In my (humble) opinion, one of the hardest things about immigrating is learning a whole new language. I see olim (immigrants) who came from Israeli families or learned Hebrew growing up and I am completely jealous. They are totally cheating! Hebrew is really complicated. Objects have genders, they have five verbs for every single action, and everything appears to be an exception. We should all just quit, right? WRONG. It will come, (super) slowly, but surely. But you need to try. When you are shopping, speak to the store workers in Hebrew. When you are eating at a restaurant, order in Hebrew. When you are at Misrad Hapanim, try to fill out as much as the form as you can before you ask someone else to do it for you. And when that frechah (guidette) American Eagle worker rolls her eyes at you and says "Em, you know you can speak English to me?", just smile and say "beseder" as you continue to break your teeth.
4. Don't get stuck in the olim bubble (or for Anglos, the Anglo bubble).
Don't get me wrong; it is totally nice to not have to speak a word of Hebrew every now and again, but one mistake I see a lot of olim making is building their community entirely around olim and olim-centric activities. I know; it's so easy. You go straight to an Ulpan with 100 other olim and BAM! You have a pseudo family for the rest of your Israeli life. Who am I to judge? This totally works for literally thousands of olim. But in my (humble, as usual) opinion, you will miss out on so much that life in Israel has to offer if you don't take time to really bond with native Israelis and other people. Not only do they know where to find the actual "best hummus ever", they can shed a lot of light on why Israel is the way it is. Observing and learning the way they move through life here and the attitude they've developed from being raised here is really helpful in your development as an Israeli. After all, you didn't make Aliyah to not be Israeli, right?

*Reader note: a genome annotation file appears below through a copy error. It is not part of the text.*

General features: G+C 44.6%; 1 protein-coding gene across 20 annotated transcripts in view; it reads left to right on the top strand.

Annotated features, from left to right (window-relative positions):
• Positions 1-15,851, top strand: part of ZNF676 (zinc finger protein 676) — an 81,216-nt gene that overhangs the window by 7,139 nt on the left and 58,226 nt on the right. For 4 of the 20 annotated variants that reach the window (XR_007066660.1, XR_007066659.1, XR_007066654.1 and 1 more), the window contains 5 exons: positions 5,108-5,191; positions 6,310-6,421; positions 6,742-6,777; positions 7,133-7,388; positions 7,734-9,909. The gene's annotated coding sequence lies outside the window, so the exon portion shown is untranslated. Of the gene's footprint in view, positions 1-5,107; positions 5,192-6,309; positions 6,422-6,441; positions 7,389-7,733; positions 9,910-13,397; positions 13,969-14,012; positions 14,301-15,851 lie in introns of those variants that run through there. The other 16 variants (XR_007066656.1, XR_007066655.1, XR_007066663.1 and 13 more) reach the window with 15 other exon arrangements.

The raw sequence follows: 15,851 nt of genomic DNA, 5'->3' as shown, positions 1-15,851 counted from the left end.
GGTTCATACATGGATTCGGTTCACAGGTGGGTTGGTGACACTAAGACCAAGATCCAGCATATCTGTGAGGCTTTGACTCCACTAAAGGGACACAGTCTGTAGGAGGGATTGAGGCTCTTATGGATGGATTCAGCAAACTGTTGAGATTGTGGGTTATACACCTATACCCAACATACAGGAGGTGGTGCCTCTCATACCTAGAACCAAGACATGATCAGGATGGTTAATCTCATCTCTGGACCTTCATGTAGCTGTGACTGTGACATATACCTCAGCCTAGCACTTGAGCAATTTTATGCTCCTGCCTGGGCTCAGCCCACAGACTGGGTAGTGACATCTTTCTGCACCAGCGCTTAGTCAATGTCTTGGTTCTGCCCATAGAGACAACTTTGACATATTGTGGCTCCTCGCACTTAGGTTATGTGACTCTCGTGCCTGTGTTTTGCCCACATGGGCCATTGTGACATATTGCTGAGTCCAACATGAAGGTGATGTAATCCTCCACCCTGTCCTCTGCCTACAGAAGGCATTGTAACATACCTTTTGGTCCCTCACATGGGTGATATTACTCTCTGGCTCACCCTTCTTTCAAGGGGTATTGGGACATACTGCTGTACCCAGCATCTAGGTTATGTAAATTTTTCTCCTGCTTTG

5. Don't resist new ways to "be a Jew" or "be Jewish".
Confession: I literally had no idea what Sephardic Jews were or that they even existed before I came to Israel. I'm super embarrassed to admit that, but it is totally true. Everyone comes from their different "Jewish world" and Israel is the place where all these world's collide. It can feel like betrayal to learn you prefer new or different customs from the ones you were raised with, but it shouldn't. This is part of the beauty of both Judaism and Israel. All of our customs are literally based on people's debates, thus there is no correct answer. The question of "who is a Jew?" is one of the hottest, and by that I mean heated, debates in the Jewish world and in Israel. As you meet new people (Jews) from all over the world, with all kinds of ethnic backgrounds and religious customs, let yourself experience some of these new things. You don't have to change your ways, but you are totally limiting yourself from really developing as a member of the Jewish people if you close yourself off to all they have to offer.
6. Don't stop exploring Israel.
Another embarrassing confession: I lived 19 years of my life in California and I have never been to Yosemite. When you live somewhere it is very common to stop exploring. You establish your life and your routine, you have your home and your community, and it is comfortable and feels good. But just because Israel becomes normalized for you doesn't mean all of its magic disappeared. Israel might be a tiny country but there are dozens of trails to be hiked, museums to be toured, towns to be visited, and hummus to try. It will forever be the beautiful land of adventures and discovery you initially fell in love with. You just have to let it.
So as we say here in Israel, b'hatz'lcha. Good luck. Ha kol ihiyeh beseder. Everything will be ok.